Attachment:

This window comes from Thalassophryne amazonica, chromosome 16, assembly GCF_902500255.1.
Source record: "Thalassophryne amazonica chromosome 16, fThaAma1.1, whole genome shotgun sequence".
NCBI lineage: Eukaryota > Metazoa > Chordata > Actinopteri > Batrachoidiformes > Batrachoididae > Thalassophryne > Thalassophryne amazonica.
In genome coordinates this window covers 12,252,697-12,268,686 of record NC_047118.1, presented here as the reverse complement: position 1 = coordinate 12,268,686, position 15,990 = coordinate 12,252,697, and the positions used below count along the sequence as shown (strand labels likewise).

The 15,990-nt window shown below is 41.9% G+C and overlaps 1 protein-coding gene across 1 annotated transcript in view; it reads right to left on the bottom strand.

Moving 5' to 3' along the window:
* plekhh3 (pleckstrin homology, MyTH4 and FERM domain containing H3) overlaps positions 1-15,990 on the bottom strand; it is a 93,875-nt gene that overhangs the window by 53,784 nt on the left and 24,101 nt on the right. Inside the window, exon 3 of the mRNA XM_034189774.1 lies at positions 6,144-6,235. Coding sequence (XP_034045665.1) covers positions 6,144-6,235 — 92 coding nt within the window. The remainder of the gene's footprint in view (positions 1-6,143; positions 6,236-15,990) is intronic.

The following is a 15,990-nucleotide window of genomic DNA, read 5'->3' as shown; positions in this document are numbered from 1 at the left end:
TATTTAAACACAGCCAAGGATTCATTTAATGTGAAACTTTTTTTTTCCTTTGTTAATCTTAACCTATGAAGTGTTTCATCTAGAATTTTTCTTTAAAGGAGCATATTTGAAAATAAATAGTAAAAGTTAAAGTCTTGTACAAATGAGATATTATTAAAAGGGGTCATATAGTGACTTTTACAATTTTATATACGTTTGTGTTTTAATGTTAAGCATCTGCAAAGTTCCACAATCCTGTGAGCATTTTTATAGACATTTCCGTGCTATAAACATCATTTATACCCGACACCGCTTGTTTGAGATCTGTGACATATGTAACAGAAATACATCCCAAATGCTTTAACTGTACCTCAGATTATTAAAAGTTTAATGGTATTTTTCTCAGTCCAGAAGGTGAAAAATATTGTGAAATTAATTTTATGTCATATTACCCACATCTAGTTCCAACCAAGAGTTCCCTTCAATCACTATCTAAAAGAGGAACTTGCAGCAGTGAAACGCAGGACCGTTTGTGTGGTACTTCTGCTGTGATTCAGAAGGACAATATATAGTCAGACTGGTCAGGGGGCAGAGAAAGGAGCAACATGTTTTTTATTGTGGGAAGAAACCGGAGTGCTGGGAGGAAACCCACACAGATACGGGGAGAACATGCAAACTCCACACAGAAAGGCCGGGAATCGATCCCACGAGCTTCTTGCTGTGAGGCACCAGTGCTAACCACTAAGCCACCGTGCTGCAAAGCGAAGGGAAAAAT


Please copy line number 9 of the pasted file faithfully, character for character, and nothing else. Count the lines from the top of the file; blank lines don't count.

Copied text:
TATTTAAACACAGCCAAGGATTCATTTAATGTGAAACTTTTTTTTTCCTTTGTTAATCTTAACCTATGAAGTGTTTCATCTAGAATTTTTCTTTAAAGGAGCATATTTGAAAATAAATAGTAAAAGTTAAAGTCTTGTACAAATGAGATATTATTAAAAGGGGTCATATAGTGACTTTTACAATTTTATATACGTTTGTGTTTTAATGTTAAGCATCTGCAAAGTTCCACAATCCTGTGAGCATTTTTATAGACATTTCCGTGCTATAAACATCATTTATACCCGACACCGCTTGTTTGAGATCTGTGACATATGTAACAGAAATACATCCCAAATGCTTTAACTGTACCTCAGATTATTAAAAGTTTAATGGTATTTTTCTCAGTCCAGAAGGTGAAAAATATTGTGAAATTAATTTTATGTCATATTACCCACATCTAGTTCCAACCAAGAGTTCCCTTCAATCACTATCTAAAAGAGGAACTTGCAGCAGTGAAACGCAGGACCGTTTGTGTGGTACTTCTGCTGTGATTCAGAAGGACAATATATAGTCAGACTGGTCAGGGGGCAGAGAAAGGAGCAACATGTTTTTTATTGTGGGAAGAAACCGGAGTGCTGGGAGGAAACCCACACAGATACGGGGAGAACATGCAAACTCCACACAGAAAGGCCGGGAATCGATCCCACGAGCTTCTTGCTGTGAGGCACCAGTGCTAACCACTAAGCCACCGTGCTGCAAAGCGAAGGGAAAAAT